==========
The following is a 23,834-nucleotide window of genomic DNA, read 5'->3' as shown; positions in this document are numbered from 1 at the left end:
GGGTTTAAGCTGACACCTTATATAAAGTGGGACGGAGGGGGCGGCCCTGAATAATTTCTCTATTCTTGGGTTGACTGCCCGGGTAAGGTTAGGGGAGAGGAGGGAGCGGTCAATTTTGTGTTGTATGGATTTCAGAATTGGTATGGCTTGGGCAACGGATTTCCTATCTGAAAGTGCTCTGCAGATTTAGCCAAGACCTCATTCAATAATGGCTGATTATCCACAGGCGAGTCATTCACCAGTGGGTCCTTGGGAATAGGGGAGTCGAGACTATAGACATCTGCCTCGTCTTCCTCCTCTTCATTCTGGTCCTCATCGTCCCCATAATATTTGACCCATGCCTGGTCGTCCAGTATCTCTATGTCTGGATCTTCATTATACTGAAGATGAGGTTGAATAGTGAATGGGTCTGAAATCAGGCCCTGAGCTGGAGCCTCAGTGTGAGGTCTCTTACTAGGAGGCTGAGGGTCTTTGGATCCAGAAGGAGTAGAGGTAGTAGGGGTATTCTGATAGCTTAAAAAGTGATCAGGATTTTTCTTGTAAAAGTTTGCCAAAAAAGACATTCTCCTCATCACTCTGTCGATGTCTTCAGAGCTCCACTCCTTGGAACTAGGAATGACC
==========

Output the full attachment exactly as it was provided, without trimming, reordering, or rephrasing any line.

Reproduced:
The following is a 23,834-nucleotide window of genomic DNA, read 5'->3' as shown; positions in this document are numbered from 1 at the left end:
GGGTTTAAGCTGACACCTTATATAAAGTGGGACGGAGGGGGCGGCCCTGAATAATTTCTCTATTCTTGGGTTGACTGCCCGGGTAAGGTTAGGGGAGAGGAGGGAGCGGTCAATTTTGTGTTGTATGGATTTCAGAATTGGTATGGCTTGGGCAACGGATTTCCTATCTGAAAGTGCTCTGCAGATTTAGCCAAGACCTCATTCAATAATGGCTGATTATCCACAGGCGAGTCATTCACCAGTGGGTCCTTGGGAATAGGGGAGTCGAGACTATAGACATCTGCCTCGTCTTCCTCCTCTTCATTCTGGTCCTCATCGTCCCCATAATATTTGACCCATGCCTGGTCGTCCAGTATCTCTATGTCTGGATCTTCATTATACTGAAGATGAGGTTGAATAGTGAATGGGTCTGAAATCAGGCCCTGAGCTGGAGCCTCAGTGTGAGGTCTCTTACTAGGAGGCTGAGGGTCTTTGGATCCAGAAGGAGTAGAGGTAGTAGGGGTATTCTGATAGCTTAAAAAGTGATCAGGATTTTTCTTGTAAAAGTTTGCCAAAAAAGACATTCTCCTCATCACTCTGTCGATGTCTTCAGAGCTCCACTCCTTGGAACTAGGAATGACC